The RNCM’s week-long celebration of the music of Julia Perry

Me: ‘Alexa, play Julia Perry’s Short Piece for Orchestra.’

Amazon Alexa: ‘I couldn’t find ‘Short Peaceful Orchestra, but here is other music by Julia Perry…’

Julia Perry (1924-1979) is a composer known for her innovative and wide-ranging musical output. Her works drew together music in twentieth-century Europe her own Black American heritage, aspects of American blues, and many other styles and genres of music, including rock and roll. She was also trained as a performer (a violinist and pianist), a conductor and a teacher. Her extensive creative output spans multiple vocal works, three operas, twelve symphonies, many chamber works and fourteen choral pieces.

Photo of Julia Perry

Born in Kentucky, Perry grew up and spent her final days (following a series of strokes which had a major influence on her life from then on) in Akron, Ohio, in between which she was active at the Julliard School (New York) and the Berkshire Music Center (Tanglewood, Massachusetts). She trained abroad as well including stints in Florence and Paris, where she studied with Nadia Boulanger.

The year 2024 marks the centenary of Julia Perry’s birth, and the world is celebrating the music of this pioneering and prolific composer. Her works are hugely varied, from the thought-provoking and beautifully lyrical, to often dissonant music, with complex rhythms, and overlapping textures. Yet, as the town of Akron asserts on their website, ‘Today, both her work and her story is largely unknown.’

The RNCM’s Julia Perry Week recognises, champions and celebrates the music and life of this often overlooked and underrepresented important twentieth-century musician. We will journey through a week of performances, talks, panels and sharing of ideas, culminating in a performance of Perry’s ‘Short Piece for Orchestra’ (1965) as part of the RNCM Symphony Orchestra concert at 7.30pm on Friday 1 March.

Perry’s ‘Short Piece for Orchestra’ was written at the height of her career and was recorded by the New York Philharmonic. It demonstrates her exquisite craft with musical material, and in some ways marked the end of her work as it once was, before she became ill in the final years of her life. It is a piece which grabs the listener’s attention right from the beginning, with imaginative and mysterious woodwind solos, moments of jarring urgency and lyrical passages which invites audiences to ponder the questions posed by this inventive use of musical material. Perry’s music demands, and deserves, attention.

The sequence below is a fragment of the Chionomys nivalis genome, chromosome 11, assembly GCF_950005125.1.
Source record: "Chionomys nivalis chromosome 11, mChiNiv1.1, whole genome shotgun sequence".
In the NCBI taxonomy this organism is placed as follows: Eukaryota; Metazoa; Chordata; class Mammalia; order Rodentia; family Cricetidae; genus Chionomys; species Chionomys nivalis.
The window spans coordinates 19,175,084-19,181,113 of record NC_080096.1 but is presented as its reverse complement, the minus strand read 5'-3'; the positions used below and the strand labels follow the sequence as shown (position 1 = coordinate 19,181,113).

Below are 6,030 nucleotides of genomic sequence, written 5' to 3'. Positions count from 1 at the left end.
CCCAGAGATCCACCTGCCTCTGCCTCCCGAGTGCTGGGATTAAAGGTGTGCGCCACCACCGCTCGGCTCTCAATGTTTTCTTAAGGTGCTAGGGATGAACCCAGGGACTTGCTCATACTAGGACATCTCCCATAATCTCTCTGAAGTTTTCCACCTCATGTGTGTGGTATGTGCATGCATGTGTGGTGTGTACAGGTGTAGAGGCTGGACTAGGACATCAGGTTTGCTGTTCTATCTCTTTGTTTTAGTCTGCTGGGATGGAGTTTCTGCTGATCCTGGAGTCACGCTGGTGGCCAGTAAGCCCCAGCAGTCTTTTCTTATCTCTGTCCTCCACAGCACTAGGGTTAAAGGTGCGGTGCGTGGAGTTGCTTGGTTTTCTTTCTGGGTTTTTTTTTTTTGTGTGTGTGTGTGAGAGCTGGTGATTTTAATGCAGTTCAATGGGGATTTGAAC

At the RNCM, we aim to train our student musicians to shape and lead the music industry of the future, and this includes equipping them with experiences, knowledge and appreciation of all music, and of music which reflects the world as it is, rather than as history may have (or have not) recorded it. All RNCM musicians have access to a database of repertoire (developed by our ‘Underrepresented’ group, comprised of RNCM staff and students) that they can access, perform and be inspired by that was composed by underrepresented musicians. The future of the music industry will be richer and more exciting for our new generation of emerging musicians, who will represent the world of music in all its beauty and richness.

Amazon Alexa may underrepresent Julia Perry’s music, but access to, and awareness of, her output online is growing (see YouTube for multiple recording of ‘Short Piece for Orchestra’). New editions of her music are being created (just a week ago the Lowell Chamber Orchestra in Massachusetts premiered a new edition of Perry’s ‘Symphony for Violas and Basses’, by their music director Orlando Cela), and this year organisations and musicians around the world will make sure that this wonderful music is heard, in spite of, as Alan Westby of the Los Angeles Public Library notes, the fact that ‘her work was not maintained or catalogued after her death, and much of her music has been lost. Only a small portion of Perry’s prolific output is available for performance or listening’.

Let’s hope that future celebrations of Julia Perry’s music see 2024 as a turning point, and one which eventually allows the town of Akron to change their statement that ‘Today, both her work and her story is largely unknown.’

Michelle Phillips, Head of Enterprise (Academic)

23 February 2024